Isabel Kershner
The New York Times
October 10, 2010 - 12:00am

JERUSALEM — The Israeli cabinet on Sunday approved a contentious draft amendment to the country’s citizenship law that calls for non-Jews seeking to become citizens to pledge loyalty to Israel as a Jewish and a democratic state.

Decried by opponents as unnecessary, provocative and racist, the amendment, which is subject to approval by Parliament, encountered a storm of criticism and drove open divisions within the ruling coalition.

The vote was 22 to 8, with the five ministers belonging to the Labor Party, the only center-left element of a mostly right-leaning coalition, joining in opposition with three ministers from the conservative Likud Party led by Prime Minister Benjamin Netanyahu.

The timing of the cabinet vote led to widespread speculation by political observers in Israel that it was intended to appease the right wing of Mr. Netanyahu’s coalition in advance of a possible concession to the Palestinians.

Israeli-Palestinian peace talks are stalled over the issue of Israeli settlement construction in the West Bank, and observers here say that Mr. Netanyahu, under American pressure to extend a moratorium on building in the settlements, may be laying the political ground for such a move by trying to defuse right-wing opposition.

Some saw Sunday’s vote as a typical expression of Mr. Netanyahu’s style of leadership: trying to hold both ends of the stick — balancing the demands of his party and his coalition’s right-wing elements with those of the American-sponsored peace process.

Before the vote, Mr. Netanyahu defended the amendment, telling the cabinet, “There is broad agreement in Israel on the Jewish identity and the democracy of the state of Israel; this is the foundation of our existence here.”

“Anyone who would like to join us,” he said, “needs to recognize this.”

Candidates for naturalization currently swear an oath of allegiance to the state, without elaboration.

Many Israelis, both Arabs and Jews, said they felt the amendment was discriminatory not least because as currently written, it would apply only to non-Jews who want to become naturalized citizens. Those are mainly Arabs from abroad who marry Arab citizens of Israel, and who are likely to reject the definition of Israel as a Jewish state.

The amendment would not apply to Jews or those of Jewish descent, who immigrate to Israel under the country’s Law of Return. This would allow the exemption of ultra-Orthodox Jewish immigrants, many of whom are non-Zionist and would oppose pledging allegiance to a Jewish state.

The minister of welfare and social services, Isaac Herzog, a Labor member of the cabinet, said the amendment was one of a series of steps in recent years that “borders on fascism.”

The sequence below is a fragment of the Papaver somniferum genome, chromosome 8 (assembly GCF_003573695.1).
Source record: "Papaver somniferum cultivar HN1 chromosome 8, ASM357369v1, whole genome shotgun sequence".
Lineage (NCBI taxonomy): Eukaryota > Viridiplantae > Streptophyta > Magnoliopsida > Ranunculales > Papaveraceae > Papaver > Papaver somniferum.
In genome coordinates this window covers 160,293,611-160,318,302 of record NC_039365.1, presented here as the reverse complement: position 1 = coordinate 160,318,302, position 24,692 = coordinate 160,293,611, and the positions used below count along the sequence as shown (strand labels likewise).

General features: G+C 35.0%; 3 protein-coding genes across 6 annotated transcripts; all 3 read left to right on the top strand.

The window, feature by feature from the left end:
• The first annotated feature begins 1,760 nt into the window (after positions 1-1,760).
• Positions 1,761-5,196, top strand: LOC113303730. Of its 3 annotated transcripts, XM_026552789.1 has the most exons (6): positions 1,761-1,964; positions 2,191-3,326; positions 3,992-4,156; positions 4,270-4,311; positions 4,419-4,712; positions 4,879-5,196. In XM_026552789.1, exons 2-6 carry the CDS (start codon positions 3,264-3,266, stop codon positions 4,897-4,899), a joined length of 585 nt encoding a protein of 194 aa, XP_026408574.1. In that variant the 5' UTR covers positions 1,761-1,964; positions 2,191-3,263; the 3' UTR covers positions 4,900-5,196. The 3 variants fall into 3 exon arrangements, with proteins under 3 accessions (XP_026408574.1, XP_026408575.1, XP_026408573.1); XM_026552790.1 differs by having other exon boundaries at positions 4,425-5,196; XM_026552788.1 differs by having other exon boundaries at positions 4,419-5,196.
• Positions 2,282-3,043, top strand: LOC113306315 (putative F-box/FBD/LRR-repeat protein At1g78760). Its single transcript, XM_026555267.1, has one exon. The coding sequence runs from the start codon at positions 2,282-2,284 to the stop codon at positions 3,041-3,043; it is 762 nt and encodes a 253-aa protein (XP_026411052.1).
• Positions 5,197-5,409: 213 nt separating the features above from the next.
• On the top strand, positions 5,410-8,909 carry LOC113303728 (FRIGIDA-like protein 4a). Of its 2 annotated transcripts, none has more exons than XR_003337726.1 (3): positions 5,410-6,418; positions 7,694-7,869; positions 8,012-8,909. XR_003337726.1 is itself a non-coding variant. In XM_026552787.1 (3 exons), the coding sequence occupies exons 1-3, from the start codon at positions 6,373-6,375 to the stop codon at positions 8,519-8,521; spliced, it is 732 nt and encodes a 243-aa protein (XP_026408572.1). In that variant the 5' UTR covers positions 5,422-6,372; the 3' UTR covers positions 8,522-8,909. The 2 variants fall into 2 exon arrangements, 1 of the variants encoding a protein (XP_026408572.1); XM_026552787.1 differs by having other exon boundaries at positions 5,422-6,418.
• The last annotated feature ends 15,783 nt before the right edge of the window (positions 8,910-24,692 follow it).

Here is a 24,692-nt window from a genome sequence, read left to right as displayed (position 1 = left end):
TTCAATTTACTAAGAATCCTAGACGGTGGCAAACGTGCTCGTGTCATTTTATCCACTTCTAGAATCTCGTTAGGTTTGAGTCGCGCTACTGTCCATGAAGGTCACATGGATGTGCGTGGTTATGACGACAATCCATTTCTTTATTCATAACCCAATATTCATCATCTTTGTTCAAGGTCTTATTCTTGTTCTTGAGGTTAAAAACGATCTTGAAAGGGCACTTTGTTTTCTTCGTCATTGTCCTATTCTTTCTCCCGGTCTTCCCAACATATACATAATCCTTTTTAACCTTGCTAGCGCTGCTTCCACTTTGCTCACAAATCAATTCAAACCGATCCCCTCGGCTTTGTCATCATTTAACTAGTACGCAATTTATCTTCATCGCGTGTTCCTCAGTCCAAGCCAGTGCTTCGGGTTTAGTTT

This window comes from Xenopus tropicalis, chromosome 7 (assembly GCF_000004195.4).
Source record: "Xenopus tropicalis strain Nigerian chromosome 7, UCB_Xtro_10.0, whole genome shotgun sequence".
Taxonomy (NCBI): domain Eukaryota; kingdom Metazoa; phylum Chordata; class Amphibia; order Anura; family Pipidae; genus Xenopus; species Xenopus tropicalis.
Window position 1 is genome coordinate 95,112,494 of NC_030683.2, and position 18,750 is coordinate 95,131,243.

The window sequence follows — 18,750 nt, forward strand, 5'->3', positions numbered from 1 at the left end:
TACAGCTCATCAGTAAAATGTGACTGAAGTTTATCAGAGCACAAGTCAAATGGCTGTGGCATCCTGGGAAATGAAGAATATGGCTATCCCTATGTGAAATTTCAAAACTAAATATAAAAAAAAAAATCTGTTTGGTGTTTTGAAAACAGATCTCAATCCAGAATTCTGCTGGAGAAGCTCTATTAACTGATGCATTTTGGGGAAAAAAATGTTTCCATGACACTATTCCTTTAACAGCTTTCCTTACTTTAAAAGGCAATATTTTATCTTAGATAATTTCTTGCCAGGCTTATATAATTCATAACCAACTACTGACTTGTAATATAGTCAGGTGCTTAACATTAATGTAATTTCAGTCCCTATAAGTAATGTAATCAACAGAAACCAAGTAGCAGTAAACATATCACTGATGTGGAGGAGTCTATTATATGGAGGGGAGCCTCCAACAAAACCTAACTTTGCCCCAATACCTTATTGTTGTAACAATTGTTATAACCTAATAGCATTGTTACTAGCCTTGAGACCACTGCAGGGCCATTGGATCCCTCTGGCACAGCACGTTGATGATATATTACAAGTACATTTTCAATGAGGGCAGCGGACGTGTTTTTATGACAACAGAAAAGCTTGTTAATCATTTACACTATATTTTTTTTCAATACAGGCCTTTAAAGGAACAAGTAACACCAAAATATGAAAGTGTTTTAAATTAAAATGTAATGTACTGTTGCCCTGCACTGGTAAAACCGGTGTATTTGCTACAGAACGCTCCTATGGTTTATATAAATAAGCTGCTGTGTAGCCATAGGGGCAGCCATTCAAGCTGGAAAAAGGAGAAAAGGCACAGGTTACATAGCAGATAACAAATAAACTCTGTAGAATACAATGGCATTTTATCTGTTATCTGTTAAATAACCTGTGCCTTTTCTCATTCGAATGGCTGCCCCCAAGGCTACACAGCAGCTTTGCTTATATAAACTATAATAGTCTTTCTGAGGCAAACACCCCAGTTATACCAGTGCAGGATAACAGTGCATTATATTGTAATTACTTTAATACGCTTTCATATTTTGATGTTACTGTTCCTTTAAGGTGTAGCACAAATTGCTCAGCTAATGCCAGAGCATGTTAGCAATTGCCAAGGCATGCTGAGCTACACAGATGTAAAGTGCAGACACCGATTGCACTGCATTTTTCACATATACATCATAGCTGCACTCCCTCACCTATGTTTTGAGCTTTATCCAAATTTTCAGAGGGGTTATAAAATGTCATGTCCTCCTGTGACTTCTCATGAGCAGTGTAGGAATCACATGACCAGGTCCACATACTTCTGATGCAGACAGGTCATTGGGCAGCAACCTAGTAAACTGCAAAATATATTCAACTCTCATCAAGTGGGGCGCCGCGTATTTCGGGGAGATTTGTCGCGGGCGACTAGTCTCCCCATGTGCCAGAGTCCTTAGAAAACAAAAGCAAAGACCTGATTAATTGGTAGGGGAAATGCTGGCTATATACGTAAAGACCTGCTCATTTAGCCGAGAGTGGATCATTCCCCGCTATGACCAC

“Israel is on a slippery slope,” Mr. Herzog told Israel Radio on Sunday.

The Likud ministers who voted against the amendment, Benny Begin, Dan Meridor and Michael Eitan, are strong supporters of equal rights. The Hebrew Web site Ynet quoted Mr. Meridor as saying after the vote, “The law is harmful and causes damage.”

The Parliament’s speaker, Reuven Rivlin, a Likud member but not a cabinet member, told Israel’s Army Radio on Sunday that the amendment could be “provocative and serve as a weapon for the enemies of Zionism.”

Apparently stung by all the criticism, Israel’s justice minister, Yaakov Neeman, who drafted the amendment, proposed on Sunday that it should also apply to Jewish immigrants granted automatic citizenship under the Law of Return.

Defense Minister Ehud Barak, of the Labor Party, said he would support the amendment if the words “in the spirit of the principles of the Declaration of Independence” were added to the loyalty oath. The principle of equal rights for all of Israel’s inhabitants was enshrined in the declaration that established the state in 1948.

Mr. Barak’s proposal is to be submitted to the Ministerial Committee on Legislation for discussion, and Mr. Neeman’s will be discussed by the cabinet so it is likely the amendment could be subject to revisions before it goes to Parliament for a vote.

But even if the final amendment applies to Jewish and non-Jewish immigrants, many critics say that it will add to the sense of alienation from the state felt by many Arab citizens, who make up 20 percent of Israel’s population.

A retired Supreme Court justice, Abdel Rahman Zuabi, the first Arab to have served on Israel’s highest court, told Israel Radio last week that if the amendment passes “then there will be two countries in the world that in my opinion are racist: Iran, which is an Islamic state, and Israel, which is the Jewish state.”

The amendment is meant to fulfill a promise made by Mr. Netanyahu in his coalition agreement with Foreign Minister Avigdor Lieberman and his ultra-nationalist Yisrael Beiteinu Party. Mr. Lieberman’s last election campaign included the slogans “No citizenship without loyalty,” and “Only Lieberman understands Arabic.”

Mr. Lieberman and other rightist members of the coalition, like Eli Yishai, leader of the ultra-Orthodox Shas Party, have called the amendment a first step in loyalty legislation they plan to seek.


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